Kgalagadi Transfrontier Park
2 - 11 April 2006
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|We have been
wanting to go to Kgalagadi for some years now and at last the opportunity
presented itself when friends asked us to accompany them. They would be
camping on the Botswana side for the first few days and we were to join
them at Nossub camp for the last 4 days
Just before 6 am on April 2nd 2006 we left Alberton for the first leg of our journey to the Kgalagadi Transfrontier Park, previously known as the Kalahari Gemsbok Park till they opened up the border with neighbouring Botswana and it became a transfrontier park.
Just over 800 km later we arrived at Upington which was to be our overnight stop. We stayed at the Eiland resort on the banks of the Orange river, was still in flood after recent heavy rains.
At 5 am we were on our way to the park entrance gate at Twee Rivieren camp. After about 200 km the tar road ended and for the last 60 km we shook and rattled our way over a rather bad stretch of corrugated gravel road. We made good time to the Park entrance gate deciding to go fast rather than slow over the corrugations. We hoped that the roads in the park would be better as there was a 50 km/h speed limit and we would have no option but to go slow.
We could see that we were now heading for semi desert as sand dunes became more evident. Due to recent rains they were mostly covered with grass but the dune shapes were obvious.
Twee Rivieren Camp has quaint stone type buildings and after a brief stop for a cold drink and a fuel top-up we headed to Mata Mata camp where we were due to stay for the next two nights.
I should have paid notice to the sign at the garage suggesting a reduction in tyre pressure while traveling in the park.. We were soon to realize that all the roads in the park were rather badly corrugated and because of the speed restriction we experienced the full effect of the corrugations most of the way to Mata Mata..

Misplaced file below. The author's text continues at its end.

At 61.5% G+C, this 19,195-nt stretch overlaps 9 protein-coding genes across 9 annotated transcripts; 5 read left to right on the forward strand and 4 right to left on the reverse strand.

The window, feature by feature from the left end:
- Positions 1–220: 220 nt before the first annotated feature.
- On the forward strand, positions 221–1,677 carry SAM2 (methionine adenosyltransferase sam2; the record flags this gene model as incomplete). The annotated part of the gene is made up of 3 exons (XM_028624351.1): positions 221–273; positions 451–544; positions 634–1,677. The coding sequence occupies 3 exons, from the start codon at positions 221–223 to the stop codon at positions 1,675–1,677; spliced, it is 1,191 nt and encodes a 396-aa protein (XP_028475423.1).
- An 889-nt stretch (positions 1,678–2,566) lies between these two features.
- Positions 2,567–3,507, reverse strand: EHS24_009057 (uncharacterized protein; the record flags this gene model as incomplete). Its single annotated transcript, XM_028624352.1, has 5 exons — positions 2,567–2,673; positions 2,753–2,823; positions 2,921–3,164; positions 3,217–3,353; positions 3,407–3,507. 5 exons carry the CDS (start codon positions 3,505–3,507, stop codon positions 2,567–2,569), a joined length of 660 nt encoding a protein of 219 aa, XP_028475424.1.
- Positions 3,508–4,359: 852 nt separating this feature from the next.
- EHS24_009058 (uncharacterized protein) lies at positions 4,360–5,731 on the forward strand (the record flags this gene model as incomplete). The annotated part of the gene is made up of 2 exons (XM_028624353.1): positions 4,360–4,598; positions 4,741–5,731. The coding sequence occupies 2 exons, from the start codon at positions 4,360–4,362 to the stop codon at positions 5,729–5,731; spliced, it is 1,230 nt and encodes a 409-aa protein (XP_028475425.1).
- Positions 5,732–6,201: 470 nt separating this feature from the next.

On the way we spotted herds of gemsbok, springbok, wildebeest also many birds including a selection of raptors.
Upon our arrival at Mata Mata we checked in and were lucky to find a camping spot under a large, shady camel thorn tree where we set up camp and spent the rest of the afternoon just lazing about and chatting to our neighbours.
We are used to camping under shady trees on green lawns and soon realized that we now had to set up camp on sand as there was not a blade of grass in sight! As our tent is usually pitched on a larger groundsheet, the sand just made for a softer surface.
There are two very big plus points in camping in our National Parks. The night skies are as bright as can be as there are no city lights to lessen the effect and you can hear sounds of the bush as you lie in your tent. During our stay we heard hyena, jackal and lions roaring, really wonderful stuff!
When the camp gates opened at 7 am were out and about hoping to get some good game sightings. We were hoping for lion, leopard or cheetah sightings but were disappointed. We did spot a couple of lions but they were quite a way from the road in longish grass and we just had a glimpse of them, not good enough for a photo. We spotted some more gemsbok, springbok, wildebeest and some giraffe but nothing more exciting. As it was now becoming quite hot we headed back to camp and spent the afternoon lazing in the tent which was nice and cool because of the shady tree we were camped under.